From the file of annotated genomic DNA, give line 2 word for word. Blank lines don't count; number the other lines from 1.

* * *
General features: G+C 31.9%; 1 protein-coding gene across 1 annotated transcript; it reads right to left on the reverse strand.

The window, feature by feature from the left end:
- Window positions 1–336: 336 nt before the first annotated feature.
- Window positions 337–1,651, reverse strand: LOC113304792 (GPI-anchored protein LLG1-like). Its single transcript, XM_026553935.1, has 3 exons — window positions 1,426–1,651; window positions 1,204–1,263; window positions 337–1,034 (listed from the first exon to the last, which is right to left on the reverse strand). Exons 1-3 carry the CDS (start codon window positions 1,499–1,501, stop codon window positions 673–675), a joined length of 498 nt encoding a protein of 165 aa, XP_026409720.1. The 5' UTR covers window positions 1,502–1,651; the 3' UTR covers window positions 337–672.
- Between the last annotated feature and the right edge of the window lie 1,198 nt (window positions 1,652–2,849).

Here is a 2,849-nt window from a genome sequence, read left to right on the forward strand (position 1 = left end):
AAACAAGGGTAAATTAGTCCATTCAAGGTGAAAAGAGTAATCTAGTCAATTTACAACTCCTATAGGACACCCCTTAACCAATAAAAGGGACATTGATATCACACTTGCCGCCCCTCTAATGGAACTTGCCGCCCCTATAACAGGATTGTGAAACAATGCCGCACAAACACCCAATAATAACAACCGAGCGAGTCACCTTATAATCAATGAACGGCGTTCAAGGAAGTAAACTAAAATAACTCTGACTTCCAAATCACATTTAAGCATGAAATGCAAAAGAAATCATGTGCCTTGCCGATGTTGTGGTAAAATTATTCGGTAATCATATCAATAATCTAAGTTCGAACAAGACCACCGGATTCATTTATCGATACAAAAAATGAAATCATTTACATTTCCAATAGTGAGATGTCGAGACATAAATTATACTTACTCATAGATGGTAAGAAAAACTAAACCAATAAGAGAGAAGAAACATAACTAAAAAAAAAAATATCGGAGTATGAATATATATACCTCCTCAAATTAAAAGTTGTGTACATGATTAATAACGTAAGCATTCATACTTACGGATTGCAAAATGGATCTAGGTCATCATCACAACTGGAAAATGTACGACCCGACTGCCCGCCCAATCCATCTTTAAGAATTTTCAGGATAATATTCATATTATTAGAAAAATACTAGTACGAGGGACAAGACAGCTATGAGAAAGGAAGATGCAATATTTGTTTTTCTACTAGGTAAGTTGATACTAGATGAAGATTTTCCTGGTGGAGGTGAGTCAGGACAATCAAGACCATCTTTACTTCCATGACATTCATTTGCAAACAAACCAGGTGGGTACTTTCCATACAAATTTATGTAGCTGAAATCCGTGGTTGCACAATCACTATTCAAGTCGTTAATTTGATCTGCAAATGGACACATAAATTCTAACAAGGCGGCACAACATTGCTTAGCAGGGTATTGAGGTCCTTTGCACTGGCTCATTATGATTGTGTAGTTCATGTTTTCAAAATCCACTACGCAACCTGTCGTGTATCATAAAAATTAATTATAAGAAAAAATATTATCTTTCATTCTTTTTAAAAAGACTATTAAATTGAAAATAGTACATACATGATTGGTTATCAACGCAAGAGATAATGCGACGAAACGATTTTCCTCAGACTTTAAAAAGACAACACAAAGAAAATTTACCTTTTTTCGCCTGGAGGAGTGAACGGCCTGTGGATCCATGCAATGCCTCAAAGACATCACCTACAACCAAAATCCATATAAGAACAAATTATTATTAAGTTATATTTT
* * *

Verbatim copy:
The window, feature by feature from the left end: